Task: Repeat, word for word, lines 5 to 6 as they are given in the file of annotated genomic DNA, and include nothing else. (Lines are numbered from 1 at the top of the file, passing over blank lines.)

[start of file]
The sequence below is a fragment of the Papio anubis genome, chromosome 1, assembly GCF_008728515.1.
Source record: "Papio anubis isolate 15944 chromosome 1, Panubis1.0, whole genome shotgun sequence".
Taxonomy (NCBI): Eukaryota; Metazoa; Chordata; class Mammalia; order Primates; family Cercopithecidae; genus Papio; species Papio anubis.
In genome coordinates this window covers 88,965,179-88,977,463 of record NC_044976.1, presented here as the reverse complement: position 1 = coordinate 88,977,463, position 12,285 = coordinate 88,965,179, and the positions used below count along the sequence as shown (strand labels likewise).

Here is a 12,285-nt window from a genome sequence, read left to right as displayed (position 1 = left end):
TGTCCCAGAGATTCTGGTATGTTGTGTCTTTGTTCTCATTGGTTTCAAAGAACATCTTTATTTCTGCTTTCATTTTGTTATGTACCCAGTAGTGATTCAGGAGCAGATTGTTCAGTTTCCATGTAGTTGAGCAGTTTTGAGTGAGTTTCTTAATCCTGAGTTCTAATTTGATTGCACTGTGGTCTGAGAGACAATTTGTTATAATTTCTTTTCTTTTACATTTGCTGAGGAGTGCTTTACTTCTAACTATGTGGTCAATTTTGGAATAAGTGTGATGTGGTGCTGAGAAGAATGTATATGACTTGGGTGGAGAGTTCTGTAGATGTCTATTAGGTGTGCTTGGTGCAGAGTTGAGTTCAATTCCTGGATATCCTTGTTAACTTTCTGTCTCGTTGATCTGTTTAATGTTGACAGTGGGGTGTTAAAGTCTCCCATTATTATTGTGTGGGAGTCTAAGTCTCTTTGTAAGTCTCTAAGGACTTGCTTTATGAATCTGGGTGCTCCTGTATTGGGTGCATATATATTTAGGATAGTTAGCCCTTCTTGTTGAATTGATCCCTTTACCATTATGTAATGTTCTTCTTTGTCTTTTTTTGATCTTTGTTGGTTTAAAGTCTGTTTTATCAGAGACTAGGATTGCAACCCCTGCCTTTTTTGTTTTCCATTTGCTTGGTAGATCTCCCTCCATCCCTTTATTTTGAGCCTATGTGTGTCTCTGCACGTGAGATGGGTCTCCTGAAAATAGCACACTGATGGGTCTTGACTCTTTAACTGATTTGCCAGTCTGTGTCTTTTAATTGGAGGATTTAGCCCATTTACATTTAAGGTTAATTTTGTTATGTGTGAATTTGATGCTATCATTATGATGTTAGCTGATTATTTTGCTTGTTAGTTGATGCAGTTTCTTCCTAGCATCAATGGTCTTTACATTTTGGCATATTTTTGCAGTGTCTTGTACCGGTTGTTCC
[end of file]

Here is a 12,285-nt window from a genome sequence, read left to right as displayed (position 1 = left end):
TGTCCCAGAGATTCTGGTATGTTGTGTCTTTGTTCTCATTGGTTTCAAAGAACATCTTTATTTCTGCTTTCATTTTGTTATGTACCCAGTAGTGATTCAGGAGCAGATTGTTCAGTTTCCATGTAGTTGAGCAGTTTTGAGTGAGTTTCTTAATCCTGAGTTCTAATTTGATTGCACTGTGGTCTGAGAGACAATTTGTTATAATTTCTTTTCTTTTACATTTGCTGAGGAGTGCTTTACTTCTAACTATGTGGTCAATTTTGGAATAAGTGTGATGTGGTGCTGAGAAGAATGTATATGACTTGGGTGGAGAGTTCTGTAGATGTCTATTAGGTGTGCTTGGTGCAGAGTTGAGTTCAATTCCTGGATATCCTTGTTAACTTTCTGTCTCGTTGATCTGTTTAATGTTGACAGTGGGGTGTTAAAGTCTCCCATTATTATTGTGTGGGAGTCTAAGTCTCTTTGTAAGTCTCTAAGGACTTGCTTTATGAATCTGGGTGCTCCTGTATTGGGTGCATATATATTTAGGATAGTTAGCCCTTCTTGTTGAATTGATCCCTTTACCATTATGTAATGTTCTTCTTTGTCTTTTTTTGATCTTTGTTGGTTTAAAGTCTGTTTTATCAGAGACTAGGATTGCAACCCCTGCCTTTTTTGTTTTCCATTTGCTTGGTAGATCTCCCTCCATCCCTTTATTTTGAGCCTATGTGTGTCTCTGCACGTGAGATGGGTCTCCTGAAAATAGCACACTGATGGGTCTTGACTCTTTAACTGATTTGCCAGTCTGTGTCTTTTAATTGGAGGATTTAGCCCATTTACATTTAAGGTTAATTTTGTTATGTGTGAATTTGATGCTATCATTATGATGTTAGCTGATTATTTTGCTTGTTAGTTGATGCAGTTTCTTCCTAGCATCAATGGTCTTTACATTTTGGCATATTTTTGCAGTGTCTTGTACCGGTTGTTCC